“Were you upset that Enturi and I escaped your attempt to murder us once again?” I ask Lynae. “Was that why you were crying? I imagine it was frustrating for you.”
“Drop dead, mudcrawler,” she swears angrily. “Those tears were genuine. You have no idea what it’s been like, working on this mission for years and years, the stress, the setbacks, the impossible choices. I hated what I had to do to Jet, to Bolin.”
“But you did it.”
“Yeah, you twice-damned demon-souled tree-slayer, I did it.”
“You swear like a sailor,” I reply, matter-of-factly. “Of course, that’s probably because you are one. You and your Captain have likely been smuggling up and down the west coast of Rur for years, maybe even decades. Made you a good choice for the Elven Council. Who would believe that you, a common pirate, had been sent by them?”
Lynae leans back wearily against the tower wall. Blood is beginning to seep through her cloak, where she has wrapped it around her thighs.
“Fine,” she says. “I get it. You would have chosen otherwise. You think what I did was wrong. But you can’t deny that the result of our choices has been a great good. Elftown is destroyed, and our brothers and sisters freed. This is a great day for all of us.”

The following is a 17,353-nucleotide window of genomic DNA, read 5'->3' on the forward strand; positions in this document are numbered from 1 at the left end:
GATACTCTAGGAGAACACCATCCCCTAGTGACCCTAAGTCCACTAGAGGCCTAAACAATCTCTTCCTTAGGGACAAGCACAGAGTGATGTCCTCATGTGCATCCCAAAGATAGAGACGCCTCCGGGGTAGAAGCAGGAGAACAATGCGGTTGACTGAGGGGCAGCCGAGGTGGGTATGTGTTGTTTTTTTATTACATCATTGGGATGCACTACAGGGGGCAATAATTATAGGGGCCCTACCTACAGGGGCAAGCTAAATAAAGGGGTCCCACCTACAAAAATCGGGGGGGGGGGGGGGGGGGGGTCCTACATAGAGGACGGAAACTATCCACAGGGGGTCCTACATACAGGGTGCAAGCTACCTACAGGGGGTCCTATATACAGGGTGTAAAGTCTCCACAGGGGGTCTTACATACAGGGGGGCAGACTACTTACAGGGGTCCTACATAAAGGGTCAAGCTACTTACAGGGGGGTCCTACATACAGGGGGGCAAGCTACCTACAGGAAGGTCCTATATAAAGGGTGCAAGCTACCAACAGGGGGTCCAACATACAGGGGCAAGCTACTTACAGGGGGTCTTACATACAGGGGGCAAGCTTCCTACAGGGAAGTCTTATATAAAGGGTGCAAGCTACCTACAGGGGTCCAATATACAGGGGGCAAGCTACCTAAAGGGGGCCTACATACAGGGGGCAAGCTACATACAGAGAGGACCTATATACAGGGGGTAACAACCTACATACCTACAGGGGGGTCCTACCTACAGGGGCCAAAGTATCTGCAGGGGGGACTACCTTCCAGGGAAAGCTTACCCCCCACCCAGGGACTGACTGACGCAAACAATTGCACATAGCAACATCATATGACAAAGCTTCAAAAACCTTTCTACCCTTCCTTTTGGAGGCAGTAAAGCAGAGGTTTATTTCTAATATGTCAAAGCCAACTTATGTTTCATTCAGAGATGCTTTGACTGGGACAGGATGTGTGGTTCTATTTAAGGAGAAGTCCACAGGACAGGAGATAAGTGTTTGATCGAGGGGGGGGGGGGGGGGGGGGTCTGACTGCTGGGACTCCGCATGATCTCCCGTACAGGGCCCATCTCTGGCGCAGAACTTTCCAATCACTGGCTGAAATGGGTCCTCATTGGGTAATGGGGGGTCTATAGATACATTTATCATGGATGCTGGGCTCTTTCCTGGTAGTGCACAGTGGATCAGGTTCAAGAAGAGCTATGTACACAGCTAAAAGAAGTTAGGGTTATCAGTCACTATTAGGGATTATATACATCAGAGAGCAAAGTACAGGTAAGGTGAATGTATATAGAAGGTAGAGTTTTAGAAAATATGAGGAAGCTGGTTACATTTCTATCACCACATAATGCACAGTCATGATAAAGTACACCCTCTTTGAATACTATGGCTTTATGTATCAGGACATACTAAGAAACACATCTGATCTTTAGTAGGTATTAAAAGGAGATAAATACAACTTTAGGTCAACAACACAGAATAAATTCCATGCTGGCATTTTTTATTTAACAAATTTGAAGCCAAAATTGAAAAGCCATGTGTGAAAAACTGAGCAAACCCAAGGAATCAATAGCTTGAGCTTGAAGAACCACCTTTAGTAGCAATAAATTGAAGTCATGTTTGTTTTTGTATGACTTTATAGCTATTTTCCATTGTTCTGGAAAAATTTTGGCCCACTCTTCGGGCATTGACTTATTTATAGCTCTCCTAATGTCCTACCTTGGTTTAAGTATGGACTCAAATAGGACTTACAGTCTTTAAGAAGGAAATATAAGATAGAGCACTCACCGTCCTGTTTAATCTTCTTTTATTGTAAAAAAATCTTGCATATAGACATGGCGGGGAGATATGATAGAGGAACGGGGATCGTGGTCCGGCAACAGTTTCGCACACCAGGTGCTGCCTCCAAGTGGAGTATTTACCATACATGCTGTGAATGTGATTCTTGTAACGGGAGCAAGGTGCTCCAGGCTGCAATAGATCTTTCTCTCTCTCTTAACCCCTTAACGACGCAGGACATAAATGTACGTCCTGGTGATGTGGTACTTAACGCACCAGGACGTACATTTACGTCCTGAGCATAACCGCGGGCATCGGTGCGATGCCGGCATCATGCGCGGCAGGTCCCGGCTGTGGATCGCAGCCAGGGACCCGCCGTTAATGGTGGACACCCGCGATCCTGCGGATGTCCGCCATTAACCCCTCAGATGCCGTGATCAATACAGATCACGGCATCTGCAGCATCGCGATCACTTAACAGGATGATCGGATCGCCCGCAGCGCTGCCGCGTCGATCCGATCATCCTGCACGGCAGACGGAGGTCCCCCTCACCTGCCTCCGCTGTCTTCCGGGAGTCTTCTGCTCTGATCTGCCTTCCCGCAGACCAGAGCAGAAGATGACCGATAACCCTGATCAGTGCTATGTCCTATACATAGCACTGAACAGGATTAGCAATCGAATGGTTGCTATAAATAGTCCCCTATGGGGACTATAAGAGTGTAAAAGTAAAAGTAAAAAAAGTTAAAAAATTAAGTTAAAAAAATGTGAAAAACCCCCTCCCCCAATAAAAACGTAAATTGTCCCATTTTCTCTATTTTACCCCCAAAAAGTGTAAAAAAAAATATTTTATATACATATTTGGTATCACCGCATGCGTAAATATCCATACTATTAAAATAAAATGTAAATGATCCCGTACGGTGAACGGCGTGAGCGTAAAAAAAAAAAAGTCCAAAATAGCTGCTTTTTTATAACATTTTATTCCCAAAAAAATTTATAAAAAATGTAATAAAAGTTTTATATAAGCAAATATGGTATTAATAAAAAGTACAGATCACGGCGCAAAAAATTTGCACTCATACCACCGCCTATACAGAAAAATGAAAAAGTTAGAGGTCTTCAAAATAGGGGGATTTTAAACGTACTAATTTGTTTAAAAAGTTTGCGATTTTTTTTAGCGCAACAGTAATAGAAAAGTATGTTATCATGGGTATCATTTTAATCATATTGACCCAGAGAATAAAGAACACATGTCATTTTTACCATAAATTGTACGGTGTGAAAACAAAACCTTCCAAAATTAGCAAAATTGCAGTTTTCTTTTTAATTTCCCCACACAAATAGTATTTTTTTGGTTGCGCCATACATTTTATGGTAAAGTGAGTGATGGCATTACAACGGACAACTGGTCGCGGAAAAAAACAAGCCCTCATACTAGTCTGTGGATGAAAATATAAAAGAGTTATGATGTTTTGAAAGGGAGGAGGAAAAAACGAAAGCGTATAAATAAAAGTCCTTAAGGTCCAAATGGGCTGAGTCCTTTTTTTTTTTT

She fixes those damned alluring copper-colored eyes on mine.
“But you weren’t with us when we were making these tough choices. We did the best we could. You’ve got a problem with it, let the Elven Council decide. I’ll submit my acts to their judgment. We’re outside now, Arq. There is no need for the rough and violent sort of primitive justice you dispensed in Elftown. We do better out here. We have a code and a process, developed over centuries to bring true justice. It’s time for you start living like a real elf, not some gutter goblin.”
She lifts her hand from her side and reaches out to me. “Help me up, and let’s get out of here. Raichon is dead, his magic is unraveling, and the humans will guess the truth at any moment. Come on, before it’s too late.”
“A compelling speech,” I say slowly. “It would have been effective, but for one thing. Alvar.”
“Alvar? What is Alvar?” She looks bewildered.
“Not what,” I correct her. “Who. Alvar was a child, an elf-child. A street rat, homeless and starving. He brought me my bread in the morning and in return, I let him keep a good chunk of it. Enough to keep him alive, even if he had nothing else to eat. Alvar was an artist. It was his painting you saw on the wall of my old hidey-hole. He brought my bread every morning, until Calmorien drugged him.”
I slide my sickle back into my belt.
“Calmorien lured Alvar and his friends with promises that they would be helping the elves of Elftown to escape. Then he drugged them with the twilight sleep and tossed them in barrels to take to Jeamo, so he could slice them up and bleed them to death while they watched their own dismemberment in paralyzed horror.”
I pull my yew bow off my back. I feel the spirit of the tortured young girl, Ireth, pulsing along the bow’s grip and limbs. She knows what’s coming.